In my previous two posts I talked about securing your data by backing up your personal computer(s) and your website so that you can recover quickly in case of a technical disaster. But aside from hardware failures, what can happen to your website?
About 40% of the Internet runs on WordPress. This makes it an attractive target for spammers and hackers, so it’s important to protect yourself from attacks as much as possible. The three main threats are spam; malware; and brute force attacks.
Let’s talk about spam first. Why is it called spam anyway? We can thank Monty Python for that.
The term spam is derived from the 1970 “Spam” sketch of the BBC television comedy series Monty Python’s Flying Circus. The sketch, set in a cafe, has a waitress reading out a menu where every item but one includes Spam canned luncheon meat. As the waitress recites the Spam-filled menu, a chorus of Viking patrons drown out all conversations with a song, repeating “Spam, Spam, Spam, Spam… Lovely Spam! Wonderful Spam!”.
In the 1980s the term was adopted to describe certain abusive users who frequented BBSs and MUDs, who would repeat “Spam” a huge number of times to scroll other users’ text off the screen….
It later came to be used on Usenet to mean excessive multiple posting—the repeated posting of the same message. The unwanted message would appear in many, if not all newsgroups, just as Spam appeared in all the menu items in the Monty Python sketch….
Spammers use automated scripts to post comments on WordPress sites. Most of them are annoying, but harmless, requests to visit porn sites. In order to avoid exposing your readers to this trash, the first thing you should do is go to the WordPress ‘Discussion’ settings (Settings > Discussion on the left toolbar) and make sure that ‘Email me whenever: Anyone posts a comment’ and ‘Before a comment appears: Comment must be manually approved’ are checked. But this will require you to manually check and delete a lot of spam messages. So we need to stop the spam altogether.
As we say in the WordPress world, “There’s a plugin for that.” There are usually a lot of plugins to choose for anything you want to do, and this is true for anti-spam plugins. WordPress even comes with one pre-installed, but not activated. Akismet is developed by Automattic, the company that developed WordPress. It’s one of the best anti-spam plugins available, but it costs $10/month if paid monthly, or $8.33/month ($99.96/year) if paid annually, for a commercial site. And your writing blog is a commercial site.
I used Akismet on one of my sites for a while. It did catch a lot of spam, but I still had to delete every spam message manually. If a site is “popular” with spammers, that can mean ten or more messages a day! So I installed a free plugin, Antispam Bee, that deletes spam silently. As with most plugins, do your research and try out various plugins to see what works best for your site.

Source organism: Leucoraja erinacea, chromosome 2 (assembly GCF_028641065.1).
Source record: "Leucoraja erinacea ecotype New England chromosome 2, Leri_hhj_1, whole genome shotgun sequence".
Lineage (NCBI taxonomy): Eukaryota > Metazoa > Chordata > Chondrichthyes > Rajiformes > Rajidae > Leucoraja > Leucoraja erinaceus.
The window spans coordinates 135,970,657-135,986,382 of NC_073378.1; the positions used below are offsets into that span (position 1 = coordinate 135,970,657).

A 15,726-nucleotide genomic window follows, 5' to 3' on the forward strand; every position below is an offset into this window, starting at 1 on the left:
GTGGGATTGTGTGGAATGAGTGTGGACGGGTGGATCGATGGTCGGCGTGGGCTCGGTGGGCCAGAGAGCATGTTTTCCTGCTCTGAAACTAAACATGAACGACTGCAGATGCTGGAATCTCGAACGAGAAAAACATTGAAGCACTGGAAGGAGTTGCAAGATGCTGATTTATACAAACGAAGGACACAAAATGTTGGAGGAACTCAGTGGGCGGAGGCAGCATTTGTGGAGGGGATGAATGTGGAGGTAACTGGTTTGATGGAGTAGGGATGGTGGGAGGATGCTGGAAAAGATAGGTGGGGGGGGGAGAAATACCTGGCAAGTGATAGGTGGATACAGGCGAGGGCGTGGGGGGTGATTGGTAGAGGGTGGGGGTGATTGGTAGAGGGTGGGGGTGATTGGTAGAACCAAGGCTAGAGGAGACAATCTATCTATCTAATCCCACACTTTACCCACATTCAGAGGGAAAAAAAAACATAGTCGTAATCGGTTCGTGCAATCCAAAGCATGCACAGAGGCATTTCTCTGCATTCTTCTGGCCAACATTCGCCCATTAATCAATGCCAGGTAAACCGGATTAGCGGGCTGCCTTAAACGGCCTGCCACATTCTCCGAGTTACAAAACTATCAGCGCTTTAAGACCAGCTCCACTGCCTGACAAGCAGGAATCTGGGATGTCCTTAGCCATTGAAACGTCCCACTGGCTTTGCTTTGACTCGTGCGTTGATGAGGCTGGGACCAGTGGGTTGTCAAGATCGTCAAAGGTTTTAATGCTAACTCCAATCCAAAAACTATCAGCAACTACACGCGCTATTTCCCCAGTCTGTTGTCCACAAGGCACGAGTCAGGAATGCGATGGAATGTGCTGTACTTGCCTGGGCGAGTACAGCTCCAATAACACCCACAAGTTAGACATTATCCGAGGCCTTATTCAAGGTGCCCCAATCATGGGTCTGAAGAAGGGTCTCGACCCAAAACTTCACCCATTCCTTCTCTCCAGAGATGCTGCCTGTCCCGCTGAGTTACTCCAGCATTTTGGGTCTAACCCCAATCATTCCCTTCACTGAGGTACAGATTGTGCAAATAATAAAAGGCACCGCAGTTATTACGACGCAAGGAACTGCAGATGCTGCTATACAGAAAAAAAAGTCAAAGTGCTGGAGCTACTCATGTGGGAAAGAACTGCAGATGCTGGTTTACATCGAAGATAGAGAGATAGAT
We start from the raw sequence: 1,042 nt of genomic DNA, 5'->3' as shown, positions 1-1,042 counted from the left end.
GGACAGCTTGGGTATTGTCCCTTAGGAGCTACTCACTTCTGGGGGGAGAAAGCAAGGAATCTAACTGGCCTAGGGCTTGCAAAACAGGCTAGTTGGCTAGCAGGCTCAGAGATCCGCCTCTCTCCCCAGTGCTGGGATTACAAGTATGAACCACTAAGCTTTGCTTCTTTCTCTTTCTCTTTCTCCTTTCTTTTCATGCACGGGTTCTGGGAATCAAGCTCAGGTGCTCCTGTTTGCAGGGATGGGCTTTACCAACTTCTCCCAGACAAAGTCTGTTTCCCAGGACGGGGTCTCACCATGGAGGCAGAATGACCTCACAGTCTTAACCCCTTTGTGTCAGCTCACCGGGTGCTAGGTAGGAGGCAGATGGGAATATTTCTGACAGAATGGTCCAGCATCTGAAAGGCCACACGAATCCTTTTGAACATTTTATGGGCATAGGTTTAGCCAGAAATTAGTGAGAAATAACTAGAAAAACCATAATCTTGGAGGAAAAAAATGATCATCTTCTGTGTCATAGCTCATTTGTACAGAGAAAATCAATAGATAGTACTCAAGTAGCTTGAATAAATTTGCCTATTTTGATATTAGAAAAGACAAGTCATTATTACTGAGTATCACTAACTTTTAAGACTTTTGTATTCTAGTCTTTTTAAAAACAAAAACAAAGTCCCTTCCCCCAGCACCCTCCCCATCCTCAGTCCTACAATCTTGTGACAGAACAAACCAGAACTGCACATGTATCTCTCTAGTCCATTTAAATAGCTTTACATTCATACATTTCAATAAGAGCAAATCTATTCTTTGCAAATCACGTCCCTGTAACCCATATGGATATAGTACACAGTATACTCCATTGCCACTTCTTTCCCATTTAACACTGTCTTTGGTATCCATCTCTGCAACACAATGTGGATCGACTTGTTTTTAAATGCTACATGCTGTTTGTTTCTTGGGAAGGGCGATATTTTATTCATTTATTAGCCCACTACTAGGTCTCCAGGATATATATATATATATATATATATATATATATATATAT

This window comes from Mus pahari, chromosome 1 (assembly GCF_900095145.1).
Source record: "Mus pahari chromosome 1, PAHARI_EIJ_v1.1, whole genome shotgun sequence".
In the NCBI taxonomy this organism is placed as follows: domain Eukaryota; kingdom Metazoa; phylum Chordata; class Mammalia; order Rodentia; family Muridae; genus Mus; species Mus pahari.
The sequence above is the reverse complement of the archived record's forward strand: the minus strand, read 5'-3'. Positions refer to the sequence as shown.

Another reason to stamp out spam on your site is that it can contain malicious links that can infect your site, or your readers’ computers, with malware—viruses, worms, trojan horses, and other nasty stuff. Some of those infections can turn a computer into a bot that can be used to send more spam, or join with thousands of other infected computers in a Distributed Denial of Service Attack (DDOS) or a Brute Force Attack.
A Brute Force Attack hammers the login form on a site in an attempt to sign in with an administrator account. It uses a list of common passwords (that shouldn’t be used as passwords) and passwords that have been harvested from security breaches on other sites. Once a hacker gets into a site with admin privileges, it has access to all your users’ account information. But even if they don’t get into your site, a Brute Force Attack will impact the performance of your website—and possibly the entire server that your site is running on.
A DDOS attack simply pounds on a site with thousands of requests a second so that the site or server is brought to its knees. This can be done for political reasons, or to demand payment to stop the attack, or simply for the enjoyment of a twisted mind.
There are a couple of ways to stop this kind of attack. Some hosting services provide network- and server-level protection as part of their service. Check with your hosting company and ask them. And of course, there’s a plugin for that. if you search for WordPress security or firewall plugins you’ll find lots of them.
I use Defender, which does malware scanning, login (Brute Force Attack) protection, and firewall (hacking) protection. It’s easy to set up, and has a “recommendations” section that can protect your site from various hacks with a single click. For example, did you know there’s a way for hackers to find out the login names of all the users on your site? There is… and Defender can stop that with one click. I’ve been using the free version, but I’m thinking of upgrading to the Pro version ($60/year).
Of course there are other great security plugins. Check them out (or have your Tech Wizard do it) and install one to protect your site… and your users!
Next month I’ll be back to posting about writing, I promise!